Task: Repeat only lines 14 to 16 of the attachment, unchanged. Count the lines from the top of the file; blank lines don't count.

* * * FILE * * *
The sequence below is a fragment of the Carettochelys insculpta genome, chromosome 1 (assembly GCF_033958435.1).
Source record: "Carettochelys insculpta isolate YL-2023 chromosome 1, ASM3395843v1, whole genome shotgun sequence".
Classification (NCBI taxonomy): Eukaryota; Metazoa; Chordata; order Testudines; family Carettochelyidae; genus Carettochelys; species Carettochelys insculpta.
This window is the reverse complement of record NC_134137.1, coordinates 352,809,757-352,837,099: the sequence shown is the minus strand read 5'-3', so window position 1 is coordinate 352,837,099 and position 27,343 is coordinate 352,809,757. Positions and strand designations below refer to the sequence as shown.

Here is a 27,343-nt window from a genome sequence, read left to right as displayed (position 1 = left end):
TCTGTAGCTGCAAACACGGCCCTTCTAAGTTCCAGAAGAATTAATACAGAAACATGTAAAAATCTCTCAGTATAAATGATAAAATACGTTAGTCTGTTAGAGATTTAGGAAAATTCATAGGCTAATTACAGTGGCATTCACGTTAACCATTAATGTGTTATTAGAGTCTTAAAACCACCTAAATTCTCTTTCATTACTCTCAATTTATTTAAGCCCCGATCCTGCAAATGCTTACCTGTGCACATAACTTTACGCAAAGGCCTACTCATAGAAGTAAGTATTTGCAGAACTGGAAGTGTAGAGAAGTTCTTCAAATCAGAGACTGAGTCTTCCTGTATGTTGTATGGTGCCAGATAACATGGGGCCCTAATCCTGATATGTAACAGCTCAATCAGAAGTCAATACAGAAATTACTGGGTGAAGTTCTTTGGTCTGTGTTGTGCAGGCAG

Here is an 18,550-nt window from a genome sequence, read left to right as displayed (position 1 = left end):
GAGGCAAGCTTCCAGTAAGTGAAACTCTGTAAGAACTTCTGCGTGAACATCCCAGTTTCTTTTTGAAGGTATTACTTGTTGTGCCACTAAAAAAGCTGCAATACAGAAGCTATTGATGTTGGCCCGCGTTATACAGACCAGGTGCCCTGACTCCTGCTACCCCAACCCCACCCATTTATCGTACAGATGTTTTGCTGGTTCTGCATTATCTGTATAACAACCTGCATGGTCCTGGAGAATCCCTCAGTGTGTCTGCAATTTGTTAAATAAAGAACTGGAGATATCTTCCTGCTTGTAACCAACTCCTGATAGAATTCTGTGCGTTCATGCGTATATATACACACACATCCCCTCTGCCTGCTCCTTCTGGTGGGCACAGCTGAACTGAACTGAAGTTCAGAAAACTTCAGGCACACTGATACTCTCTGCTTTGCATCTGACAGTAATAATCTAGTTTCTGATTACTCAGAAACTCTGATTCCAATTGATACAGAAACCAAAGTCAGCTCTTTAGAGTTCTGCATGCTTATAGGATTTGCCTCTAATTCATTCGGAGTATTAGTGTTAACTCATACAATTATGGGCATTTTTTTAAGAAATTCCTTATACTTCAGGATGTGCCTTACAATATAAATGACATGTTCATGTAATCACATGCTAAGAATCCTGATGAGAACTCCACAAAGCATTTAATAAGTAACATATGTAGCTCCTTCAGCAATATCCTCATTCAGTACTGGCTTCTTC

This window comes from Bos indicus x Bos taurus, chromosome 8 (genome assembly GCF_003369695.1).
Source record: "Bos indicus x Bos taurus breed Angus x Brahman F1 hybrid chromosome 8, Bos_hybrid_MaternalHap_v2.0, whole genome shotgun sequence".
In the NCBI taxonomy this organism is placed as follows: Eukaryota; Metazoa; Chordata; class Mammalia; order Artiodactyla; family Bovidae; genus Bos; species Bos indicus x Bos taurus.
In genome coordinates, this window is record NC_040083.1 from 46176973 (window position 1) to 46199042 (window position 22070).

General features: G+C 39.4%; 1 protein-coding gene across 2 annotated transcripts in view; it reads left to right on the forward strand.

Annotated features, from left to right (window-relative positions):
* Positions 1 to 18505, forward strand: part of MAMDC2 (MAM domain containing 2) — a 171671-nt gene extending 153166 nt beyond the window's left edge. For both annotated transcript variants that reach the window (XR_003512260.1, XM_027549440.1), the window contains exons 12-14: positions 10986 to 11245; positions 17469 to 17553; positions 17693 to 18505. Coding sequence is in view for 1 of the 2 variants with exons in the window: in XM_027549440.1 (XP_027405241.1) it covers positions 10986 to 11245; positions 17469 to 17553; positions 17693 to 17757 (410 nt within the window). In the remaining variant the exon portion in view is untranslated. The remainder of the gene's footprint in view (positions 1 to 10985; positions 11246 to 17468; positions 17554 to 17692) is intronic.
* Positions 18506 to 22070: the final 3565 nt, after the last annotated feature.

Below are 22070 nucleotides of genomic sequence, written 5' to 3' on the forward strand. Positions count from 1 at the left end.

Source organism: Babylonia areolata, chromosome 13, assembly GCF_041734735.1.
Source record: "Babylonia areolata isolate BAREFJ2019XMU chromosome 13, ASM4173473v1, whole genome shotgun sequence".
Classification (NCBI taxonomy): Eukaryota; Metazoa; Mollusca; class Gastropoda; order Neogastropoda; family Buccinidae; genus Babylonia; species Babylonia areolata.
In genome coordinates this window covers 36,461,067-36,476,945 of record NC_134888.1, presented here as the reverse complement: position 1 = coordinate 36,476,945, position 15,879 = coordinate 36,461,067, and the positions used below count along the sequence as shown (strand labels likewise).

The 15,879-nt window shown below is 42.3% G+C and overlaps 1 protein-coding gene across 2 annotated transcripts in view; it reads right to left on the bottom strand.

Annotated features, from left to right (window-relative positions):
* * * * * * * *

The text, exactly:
Annotated features, from left to right (window-relative positions):
* Positions 1 to 18505, forward strand: part of MAMDC2 (MAM domain containing 2) — a 171671-nt gene extending 153166 nt beyond the window's left edge. For both annotated transcript variants that reach the window (XR_003512260.1, XM_027549440.1), the window contains exons 12-14: positions 10986 to 11245; positions 17469 to 17553; positions 17693 to 18505. Coding sequence is in view for 1 of the 2 variants with exons in the window: in XM_027549440.1 (XP_027405241.1) it covers positions 10986 to 11245; positions 17469 to 17553; positions 17693 to 17757 (410 nt within the window). In the remaining variant the exon portion in view is untranslated. The remainder of the gene's footprint in view (positions 1 to 10985; positions 11246 to 17468; positions 17554 to 17692) is intronic.
* Positions 18506 to 22070: the final 3565 nt, after the last annotated feature.